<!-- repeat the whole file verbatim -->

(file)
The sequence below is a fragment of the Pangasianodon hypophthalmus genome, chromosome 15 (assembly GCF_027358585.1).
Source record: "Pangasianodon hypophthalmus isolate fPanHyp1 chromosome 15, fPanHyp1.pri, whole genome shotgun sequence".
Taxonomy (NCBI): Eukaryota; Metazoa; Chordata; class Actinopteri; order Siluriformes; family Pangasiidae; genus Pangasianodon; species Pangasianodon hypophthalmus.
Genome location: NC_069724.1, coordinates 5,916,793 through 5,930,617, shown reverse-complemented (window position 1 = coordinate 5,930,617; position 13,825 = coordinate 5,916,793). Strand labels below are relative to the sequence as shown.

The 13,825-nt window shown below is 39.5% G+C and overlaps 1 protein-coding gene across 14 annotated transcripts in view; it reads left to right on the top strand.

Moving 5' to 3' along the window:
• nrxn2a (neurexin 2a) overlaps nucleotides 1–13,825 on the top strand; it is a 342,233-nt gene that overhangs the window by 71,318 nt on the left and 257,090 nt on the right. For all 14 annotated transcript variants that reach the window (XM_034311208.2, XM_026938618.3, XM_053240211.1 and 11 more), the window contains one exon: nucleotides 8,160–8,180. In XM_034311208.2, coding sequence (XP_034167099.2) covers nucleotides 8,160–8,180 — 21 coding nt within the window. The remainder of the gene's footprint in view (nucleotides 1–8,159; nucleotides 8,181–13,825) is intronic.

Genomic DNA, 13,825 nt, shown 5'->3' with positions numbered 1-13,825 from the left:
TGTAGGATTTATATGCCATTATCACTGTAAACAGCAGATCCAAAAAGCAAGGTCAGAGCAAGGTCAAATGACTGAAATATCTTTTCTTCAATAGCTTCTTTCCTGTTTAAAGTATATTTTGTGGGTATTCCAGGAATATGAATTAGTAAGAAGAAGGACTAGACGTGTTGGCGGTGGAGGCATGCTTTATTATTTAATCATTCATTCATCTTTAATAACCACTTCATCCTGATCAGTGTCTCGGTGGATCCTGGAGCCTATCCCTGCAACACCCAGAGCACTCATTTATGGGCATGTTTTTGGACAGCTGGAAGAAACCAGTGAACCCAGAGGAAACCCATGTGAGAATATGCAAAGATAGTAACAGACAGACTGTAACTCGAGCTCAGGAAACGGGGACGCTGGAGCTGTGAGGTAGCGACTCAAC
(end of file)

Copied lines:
The sequence below is a fragment of the Pangasianodon hypophthalmus genome, chromosome 15 (assembly GCF_027358585.1).
Source record: "Pangasianodon hypophthalmus isolate fPanHyp1 chromosome 15, fPanHyp1.pri, whole genome shotgun sequence".
Taxonomy (NCBI): Eukaryota; Metazoa; Chordata; class Actinopteri; order Siluriformes; family Pangasiidae; genus Pangasianodon; species Pangasianodon hypophthalmus.
Genome location: NC_069724.1, coordinates 5,916,793 through 5,930,617, shown reverse-complemented (window position 1 = coordinate 5,930,617; position 13,825 = coordinate 5,916,793). Strand labels below are relative to the sequence as shown.

The 13,825-nt window shown below is 39.5% G+C and overlaps 1 protein-coding gene across 14 annotated transcripts in view; it reads left to right on the top strand.

Moving 5' to 3' along the window:
• nrxn2a (neurexin 2a) overlaps nucleotides 1–13,825 on the top strand; it is a 342,233-nt gene that overhangs the window by 71,318 nt on the left and 257,090 nt on the right. For all 14 annotated transcript variants that reach the window (XM_034311208.2, XM_026938618.3, XM_053240211.1 and 11 more), the window contains one exon: nucleotides 8,160–8,180. In XM_034311208.2, coding sequence (XP_034167099.2) covers nucleotides 8,160–8,180 — 21 coding nt within the window. The remainder of the gene's footprint in view (nucleotides 1–8,159; nucleotides 8,181–13,825) is intronic.

Genomic DNA, 13,825 nt, shown 5'->3' with positions numbered 1-13,825 from the left:
TGTAGGATTTATATGCCATTATCACTGTAAACAGCAGATCCAAAAAGCAAGGTCAGAGCAAGGTCAAATGACTGAAATATCTTTTCTTCAATAGCTTCTTTCCTGTTTAAAGTATATTTTGTGGGTATTCCAGGAATATGAATTAGTAAGAAGAAGGACTAGACGTGTTGGCGGTGGAGGCATGCTTTATTATTTAATCATTCATTCATCTTTAATAACCACTTCATCCTGATCAGTGTCTCGGTGGATCCTGGAGCCTATCCCTGCAACACCCAGAGCACTCATTTATGGGCATGTTTTTGGACAGCTGGAAGAAACCAGTGAACCCAGAGGAAACCCATGTGAGAATATGCAAAGATAGTAACAGACAGACTGTAACTCGAGCTCAGGAAACGGGGACGCTGGAGCTGTGAGGTAGCGACTCAAC